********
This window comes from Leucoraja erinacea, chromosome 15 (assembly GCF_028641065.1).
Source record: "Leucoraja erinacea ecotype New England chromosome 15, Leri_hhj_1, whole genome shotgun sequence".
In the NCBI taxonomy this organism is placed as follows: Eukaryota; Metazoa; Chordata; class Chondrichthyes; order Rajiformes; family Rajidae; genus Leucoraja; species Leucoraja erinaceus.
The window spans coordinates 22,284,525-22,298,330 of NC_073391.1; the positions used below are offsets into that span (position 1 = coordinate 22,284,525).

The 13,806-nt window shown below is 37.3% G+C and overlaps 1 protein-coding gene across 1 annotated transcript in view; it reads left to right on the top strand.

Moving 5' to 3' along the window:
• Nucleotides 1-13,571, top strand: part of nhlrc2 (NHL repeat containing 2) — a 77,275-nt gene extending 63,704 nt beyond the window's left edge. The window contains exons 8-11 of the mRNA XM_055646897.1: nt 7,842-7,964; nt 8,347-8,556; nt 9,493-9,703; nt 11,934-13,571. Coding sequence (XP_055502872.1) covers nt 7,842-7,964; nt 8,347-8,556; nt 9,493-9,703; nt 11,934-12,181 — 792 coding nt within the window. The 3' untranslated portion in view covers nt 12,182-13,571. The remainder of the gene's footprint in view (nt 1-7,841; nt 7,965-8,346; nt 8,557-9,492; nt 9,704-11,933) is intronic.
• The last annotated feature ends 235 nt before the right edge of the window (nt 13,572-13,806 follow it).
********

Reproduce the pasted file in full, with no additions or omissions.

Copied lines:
This window comes from Leucoraja erinacea, chromosome 15 (assembly GCF_028641065.1).
Source record: "Leucoraja erinacea ecotype New England chromosome 15, Leri_hhj_1, whole genome shotgun sequence".
In the NCBI taxonomy this organism is placed as follows: Eukaryota; Metazoa; Chordata; class Chondrichthyes; order Rajiformes; family Rajidae; genus Leucoraja; species Leucoraja erinaceus.
The window spans coordinates 22,284,525-22,298,330 of NC_073391.1; the positions used below are offsets into that span (position 1 = coordinate 22,284,525).

The 13,806-nt window shown below is 37.3% G+C and overlaps 1 protein-coding gene across 1 annotated transcript in view; it reads left to right on the top strand.

Moving 5' to 3' along the window:
• Nucleotides 1-13,571, top strand: part of nhlrc2 (NHL repeat containing 2) — a 77,275-nt gene extending 63,704 nt beyond the window's left edge. The window contains exons 8-11 of the mRNA XM_055646897.1: nt 7,842-7,964; nt 8,347-8,556; nt 9,493-9,703; nt 11,934-13,571. Coding sequence (XP_055502872.1) covers nt 7,842-7,964; nt 8,347-8,556; nt 9,493-9,703; nt 11,934-12,181 — 792 coding nt within the window. The 3' untranslated portion in view covers nt 12,182-13,571. The remainder of the gene's footprint in view (nt 1-7,841; nt 7,965-8,346; nt 8,557-9,492; nt 9,704-11,933) is intronic.
• The last annotated feature ends 235 nt before the right edge of the window (nt 13,572-13,806 follow it).